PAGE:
3 Designs and superintends construction of a facility that is hazardous (A new link path from Garrioch Drive onto Kelvin Walkway was hazardously steep - about 1 in 2 in one place. Officers were told of the hazard soon after it was opened and took no action, soon after there was an accident and the path has been closed permanently, wasting more than six thousand pounds. Details including FOI requests are posted on the GoBike website).
4 Writes a letter containing a contentious interpretation of council policy.
In such instances someone is right to ask officers for an explanation and express a point of view to them directly.
It should not be necessary for the public to rely upon councillors to communicate concerns and get a response from officers. I consider a situation where councillors consider themselves to be "buffers" has been cultivated in Glasgow City Council over many decades, to the advantage of officers who do not want to be directly accountable to citizens. I consider this situation is a cultural problem of the city and hinders introduction of new ways of working.
I consider councillors should explain that when making critical comment to officers the public should write to officers and copy their letter to their local councillor. Officers should be expected to reply directly to the citizen and copy the reply to the councillor.
I consider councillors should be concerned primarily with policy making, not with day-to-day management. Is your view that councillors are "buffers" between public and officers written in council standing orders or codes of practice? If not, where has it come from?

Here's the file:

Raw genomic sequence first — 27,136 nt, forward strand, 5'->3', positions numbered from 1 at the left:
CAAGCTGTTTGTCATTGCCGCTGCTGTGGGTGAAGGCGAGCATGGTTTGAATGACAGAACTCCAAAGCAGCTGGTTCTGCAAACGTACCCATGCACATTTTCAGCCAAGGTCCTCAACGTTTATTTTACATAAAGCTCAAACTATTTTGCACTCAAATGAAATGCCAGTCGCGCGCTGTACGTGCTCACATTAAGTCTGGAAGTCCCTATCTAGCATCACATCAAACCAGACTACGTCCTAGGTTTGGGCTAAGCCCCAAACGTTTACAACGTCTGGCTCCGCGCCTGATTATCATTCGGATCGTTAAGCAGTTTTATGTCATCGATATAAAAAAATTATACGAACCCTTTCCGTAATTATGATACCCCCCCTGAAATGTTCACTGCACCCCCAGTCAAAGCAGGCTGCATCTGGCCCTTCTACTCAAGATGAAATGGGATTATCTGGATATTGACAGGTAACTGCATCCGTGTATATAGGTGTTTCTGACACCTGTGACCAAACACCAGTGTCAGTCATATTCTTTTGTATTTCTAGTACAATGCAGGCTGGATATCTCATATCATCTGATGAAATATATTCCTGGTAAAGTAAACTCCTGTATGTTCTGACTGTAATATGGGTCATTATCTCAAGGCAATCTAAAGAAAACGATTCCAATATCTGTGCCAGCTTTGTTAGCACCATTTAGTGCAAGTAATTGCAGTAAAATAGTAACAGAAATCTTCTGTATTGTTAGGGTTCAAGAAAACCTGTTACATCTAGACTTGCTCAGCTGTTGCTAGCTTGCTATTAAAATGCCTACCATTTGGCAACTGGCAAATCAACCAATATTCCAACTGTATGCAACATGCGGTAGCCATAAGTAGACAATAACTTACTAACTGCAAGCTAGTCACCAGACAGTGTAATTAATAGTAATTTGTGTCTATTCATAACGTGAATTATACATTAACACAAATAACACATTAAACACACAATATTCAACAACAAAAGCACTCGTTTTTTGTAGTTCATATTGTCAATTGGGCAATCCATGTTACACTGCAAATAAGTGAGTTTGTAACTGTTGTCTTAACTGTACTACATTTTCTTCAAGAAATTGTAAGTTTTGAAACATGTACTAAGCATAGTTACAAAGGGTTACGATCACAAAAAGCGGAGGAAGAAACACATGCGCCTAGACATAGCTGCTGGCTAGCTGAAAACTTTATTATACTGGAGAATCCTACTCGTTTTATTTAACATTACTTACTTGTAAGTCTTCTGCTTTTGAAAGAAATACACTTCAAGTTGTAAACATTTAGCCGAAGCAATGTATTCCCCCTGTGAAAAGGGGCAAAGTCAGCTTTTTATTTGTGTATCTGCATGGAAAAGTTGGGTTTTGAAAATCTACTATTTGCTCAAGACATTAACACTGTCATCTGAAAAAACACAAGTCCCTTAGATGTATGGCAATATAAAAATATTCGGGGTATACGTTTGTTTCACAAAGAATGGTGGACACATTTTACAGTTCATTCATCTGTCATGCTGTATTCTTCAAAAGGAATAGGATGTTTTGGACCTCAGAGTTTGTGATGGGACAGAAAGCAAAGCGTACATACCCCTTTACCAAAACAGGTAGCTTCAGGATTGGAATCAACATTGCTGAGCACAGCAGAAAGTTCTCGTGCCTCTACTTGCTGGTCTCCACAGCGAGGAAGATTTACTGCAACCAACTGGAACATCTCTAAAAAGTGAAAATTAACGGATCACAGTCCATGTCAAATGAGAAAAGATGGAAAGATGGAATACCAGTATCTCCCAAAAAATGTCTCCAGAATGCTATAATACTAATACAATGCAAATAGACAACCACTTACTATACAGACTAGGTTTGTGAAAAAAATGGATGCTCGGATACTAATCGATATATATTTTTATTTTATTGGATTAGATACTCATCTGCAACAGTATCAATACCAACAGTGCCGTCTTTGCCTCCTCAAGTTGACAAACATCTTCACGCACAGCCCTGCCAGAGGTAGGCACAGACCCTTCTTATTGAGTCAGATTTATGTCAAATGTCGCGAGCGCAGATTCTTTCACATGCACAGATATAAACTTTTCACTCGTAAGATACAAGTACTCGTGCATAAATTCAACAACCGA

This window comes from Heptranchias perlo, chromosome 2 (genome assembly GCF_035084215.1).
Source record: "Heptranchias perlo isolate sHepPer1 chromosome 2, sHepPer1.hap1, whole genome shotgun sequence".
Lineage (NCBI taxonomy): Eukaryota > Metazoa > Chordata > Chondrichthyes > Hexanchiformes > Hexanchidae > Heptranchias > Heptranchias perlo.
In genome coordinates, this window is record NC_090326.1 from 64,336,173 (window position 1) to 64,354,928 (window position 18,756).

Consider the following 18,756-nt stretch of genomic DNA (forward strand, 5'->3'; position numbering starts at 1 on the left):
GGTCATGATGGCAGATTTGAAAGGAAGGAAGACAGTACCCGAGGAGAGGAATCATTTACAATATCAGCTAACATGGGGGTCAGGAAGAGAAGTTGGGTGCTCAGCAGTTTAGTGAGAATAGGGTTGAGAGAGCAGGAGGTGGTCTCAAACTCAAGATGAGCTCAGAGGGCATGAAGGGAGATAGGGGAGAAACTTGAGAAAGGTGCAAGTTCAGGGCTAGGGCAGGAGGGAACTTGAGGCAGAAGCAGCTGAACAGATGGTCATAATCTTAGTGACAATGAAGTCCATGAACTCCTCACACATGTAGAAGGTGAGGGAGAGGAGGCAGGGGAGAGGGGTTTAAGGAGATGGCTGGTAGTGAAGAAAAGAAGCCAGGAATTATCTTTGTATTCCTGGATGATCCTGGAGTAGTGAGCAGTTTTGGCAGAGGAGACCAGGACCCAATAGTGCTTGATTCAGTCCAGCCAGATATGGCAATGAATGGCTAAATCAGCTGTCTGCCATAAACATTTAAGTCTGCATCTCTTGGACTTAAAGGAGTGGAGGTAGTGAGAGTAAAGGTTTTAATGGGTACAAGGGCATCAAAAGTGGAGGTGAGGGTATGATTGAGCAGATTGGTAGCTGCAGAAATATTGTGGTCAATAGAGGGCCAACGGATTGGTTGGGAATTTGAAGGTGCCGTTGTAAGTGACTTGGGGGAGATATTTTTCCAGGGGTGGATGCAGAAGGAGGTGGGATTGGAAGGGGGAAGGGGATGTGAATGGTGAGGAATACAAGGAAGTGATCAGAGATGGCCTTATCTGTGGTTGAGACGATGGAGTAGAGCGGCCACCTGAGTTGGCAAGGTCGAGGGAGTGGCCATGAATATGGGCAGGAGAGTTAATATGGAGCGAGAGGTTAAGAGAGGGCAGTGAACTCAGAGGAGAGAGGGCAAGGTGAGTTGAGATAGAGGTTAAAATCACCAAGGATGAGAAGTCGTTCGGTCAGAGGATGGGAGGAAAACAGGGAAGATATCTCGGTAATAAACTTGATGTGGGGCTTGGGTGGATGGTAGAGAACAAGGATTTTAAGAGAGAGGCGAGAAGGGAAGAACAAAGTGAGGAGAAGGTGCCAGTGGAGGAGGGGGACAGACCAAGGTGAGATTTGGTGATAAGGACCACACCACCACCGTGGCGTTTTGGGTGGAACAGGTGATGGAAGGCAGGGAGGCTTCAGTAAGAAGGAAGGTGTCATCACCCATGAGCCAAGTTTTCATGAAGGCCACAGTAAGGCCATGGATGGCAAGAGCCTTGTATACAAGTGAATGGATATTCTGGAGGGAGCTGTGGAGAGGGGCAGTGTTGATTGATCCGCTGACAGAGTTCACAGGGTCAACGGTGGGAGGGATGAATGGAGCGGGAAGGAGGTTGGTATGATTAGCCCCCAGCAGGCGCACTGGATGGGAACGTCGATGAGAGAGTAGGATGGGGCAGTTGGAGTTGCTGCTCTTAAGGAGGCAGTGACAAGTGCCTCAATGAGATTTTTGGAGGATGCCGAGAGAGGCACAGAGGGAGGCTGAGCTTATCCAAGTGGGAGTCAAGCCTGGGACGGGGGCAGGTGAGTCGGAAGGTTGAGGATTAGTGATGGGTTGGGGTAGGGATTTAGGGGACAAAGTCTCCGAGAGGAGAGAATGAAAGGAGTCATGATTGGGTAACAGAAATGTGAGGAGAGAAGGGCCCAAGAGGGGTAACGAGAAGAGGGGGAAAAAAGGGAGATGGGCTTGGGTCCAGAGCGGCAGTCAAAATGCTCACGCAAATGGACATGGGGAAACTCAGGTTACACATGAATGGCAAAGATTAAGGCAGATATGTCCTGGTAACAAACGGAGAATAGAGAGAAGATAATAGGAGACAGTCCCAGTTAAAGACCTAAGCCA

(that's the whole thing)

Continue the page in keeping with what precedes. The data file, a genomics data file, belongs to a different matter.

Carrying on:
@pat I've moved this to the category "Debate".
I don't think councillors should be telling cyclists this is what they should
We should avoid referring to ourselves as "cyclists". Anna Richardson even mentioned she has asked official documents to avoid this and instead refer to people walking and cycling.
Anna stated at the AGM that some of the designs they're pushing through are non-standard. Particularly safe cycle junctions, such as on the SCW. In the UK we don't have the design standards for such a junction and so the officers are having to design something that's not in their design manual. For the officers this incurs responsibility if something goes wrong.
We want GCC officers who are willing to go beyond our current poor design standards and design safe cycling provision. Todo this Anna is giving them the space and encouragement for this to happen.
Anna Richardson's time is limited. We need to be careful how we engage her time. My impression from the GoBike AGM is what she needs is support on the ground for the many projects that are currently being developed.